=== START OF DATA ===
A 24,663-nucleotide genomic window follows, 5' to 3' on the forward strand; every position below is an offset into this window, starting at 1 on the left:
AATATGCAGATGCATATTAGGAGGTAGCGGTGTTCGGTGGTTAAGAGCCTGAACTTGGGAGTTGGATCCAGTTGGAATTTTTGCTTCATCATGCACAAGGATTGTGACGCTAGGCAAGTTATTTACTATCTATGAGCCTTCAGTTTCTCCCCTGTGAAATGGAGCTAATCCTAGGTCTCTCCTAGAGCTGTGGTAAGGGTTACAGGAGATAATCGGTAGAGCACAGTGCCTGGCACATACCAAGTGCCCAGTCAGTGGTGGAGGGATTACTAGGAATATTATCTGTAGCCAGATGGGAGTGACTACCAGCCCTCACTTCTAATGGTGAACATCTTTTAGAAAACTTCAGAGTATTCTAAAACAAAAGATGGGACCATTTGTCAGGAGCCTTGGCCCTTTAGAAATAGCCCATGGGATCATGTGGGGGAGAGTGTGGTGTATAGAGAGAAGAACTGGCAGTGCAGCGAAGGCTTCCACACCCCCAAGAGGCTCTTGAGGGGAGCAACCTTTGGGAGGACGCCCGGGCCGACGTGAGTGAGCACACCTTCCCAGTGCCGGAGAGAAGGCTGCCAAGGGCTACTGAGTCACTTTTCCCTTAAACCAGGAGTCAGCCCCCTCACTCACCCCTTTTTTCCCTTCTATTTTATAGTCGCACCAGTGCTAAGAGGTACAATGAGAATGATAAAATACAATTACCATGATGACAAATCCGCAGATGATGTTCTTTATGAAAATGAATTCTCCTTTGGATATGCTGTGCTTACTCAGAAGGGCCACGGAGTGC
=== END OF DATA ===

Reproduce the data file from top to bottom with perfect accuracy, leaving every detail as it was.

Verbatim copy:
A 24,663-nucleotide genomic window follows, 5' to 3' on the forward strand; every position below is an offset into this window, starting at 1 on the left:
AATATGCAGATGCATATTAGGAGGTAGCGGTGTTCGGTGGTTAAGAGCCTGAACTTGGGAGTTGGATCCAGTTGGAATTTTTGCTTCATCATGCACAAGGATTGTGACGCTAGGCAAGTTATTTACTATCTATGAGCCTTCAGTTTCTCCCCTGTGAAATGGAGCTAATCCTAGGTCTCTCCTAGAGCTGTGGTAAGGGTTACAGGAGATAATCGGTAGAGCACAGTGCCTGGCACATACCAAGTGCCCAGTCAGTGGTGGAGGGATTACTAGGAATATTATCTGTAGCCAGATGGGAGTGACTACCAGCCCTCACTTCTAATGGTGAACATCTTTTAGAAAACTTCAGAGTATTCTAAAACAAAAGATGGGACCATTTGTCAGGAGCCTTGGCCCTTTAGAAATAGCCCATGGGATCATGTGGGGGAGAGTGTGGTGTATAGAGAGAAGAACTGGCAGTGCAGCGAAGGCTTCCACACCCCCAAGAGGCTCTTGAGGGGAGCAACCTTTGGGAGGACGCCCGGGCCGACGTGAGTGAGCACACCTTCCCAGTGCCGGAGAGAAGGCTGCCAAGGGCTACTGAGTCACTTTTCCCTTAAACCAGGAGTCAGCCCCCTCACTCACCCCTTTTTTCCCTTCTATTTTATAGTCGCACCAGTGCTAAGAGGTACAATGAGAATGATAAAATACAATTACCATGATGACAAATCCGCAGATGATGTTCTTTATGAAAATGAATTCTCCTTTGGATATGCTGTGCTTACTCAGAAGGGCCACGGAGTGC